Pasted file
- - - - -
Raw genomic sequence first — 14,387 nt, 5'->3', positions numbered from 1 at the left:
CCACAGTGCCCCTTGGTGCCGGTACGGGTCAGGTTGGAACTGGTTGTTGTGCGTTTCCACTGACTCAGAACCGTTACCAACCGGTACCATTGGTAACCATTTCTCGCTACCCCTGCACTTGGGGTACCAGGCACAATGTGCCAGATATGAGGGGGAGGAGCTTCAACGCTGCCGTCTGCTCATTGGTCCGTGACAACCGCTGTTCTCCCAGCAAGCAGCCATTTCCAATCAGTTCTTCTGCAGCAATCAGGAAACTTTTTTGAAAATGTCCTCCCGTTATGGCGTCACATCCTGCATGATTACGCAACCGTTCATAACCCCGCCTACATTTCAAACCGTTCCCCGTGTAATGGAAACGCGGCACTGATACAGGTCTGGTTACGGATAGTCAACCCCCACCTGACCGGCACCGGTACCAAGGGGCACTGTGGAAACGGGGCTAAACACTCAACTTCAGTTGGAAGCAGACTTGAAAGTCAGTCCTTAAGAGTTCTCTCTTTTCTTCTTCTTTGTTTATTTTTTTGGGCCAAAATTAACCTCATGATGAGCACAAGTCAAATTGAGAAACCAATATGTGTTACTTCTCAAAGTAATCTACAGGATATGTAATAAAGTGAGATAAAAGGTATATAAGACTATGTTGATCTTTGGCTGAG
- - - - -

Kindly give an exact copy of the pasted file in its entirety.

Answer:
Raw genomic sequence first — 14,387 nt, 5'->3', positions numbered from 1 at the left:
CCACAGTGCCCCTTGGTGCCGGTACGGGTCAGGTTGGAACTGGTTGTTGTGCGTTTCCACTGACTCAGAACCGTTACCAACCGGTACCATTGGTAACCATTTCTCGCTACCCCTGCACTTGGGGTACCAGGCACAATGTGCCAGATATGAGGGGGAGGAGCTTCAACGCTGCCGTCTGCTCATTGGTCCGTGACAACCGCTGTTCTCCCAGCAAGCAGCCATTTCCAATCAGTTCTTCTGCAGCAATCAGGAAACTTTTTTGAAAATGTCCTCCCGTTATGGCGTCACATCCTGCATGATTACGCAACCGTTCATAACCCCGCCTACATTTCAAACCGTTCCCCGTGTAATGGAAACGCGGCACTGATACAGGTCTGGTTACGGATAGTCAACCCCCACCTGACCGGCACCGGTACCAAGGGGCACTGTGGAAACGGGGCTAAACACTCAACTTCAGTTGGAAGCAGACTTGAAAGTCAGTCCTTAAGAGTTCTCTCTTTTCTTCTTCTTTGTTTATTTTTTTGGGCCAAAATTAACCTCATGATGAGCACAAGTCAAATTGAGAAACCAATATGTGTTACTTCTCAAAGTAATCTACAGGATATGTAATAAAGTGAGATAAAAGGTATATAAGACTATGTTGATCTTTGGCTGAG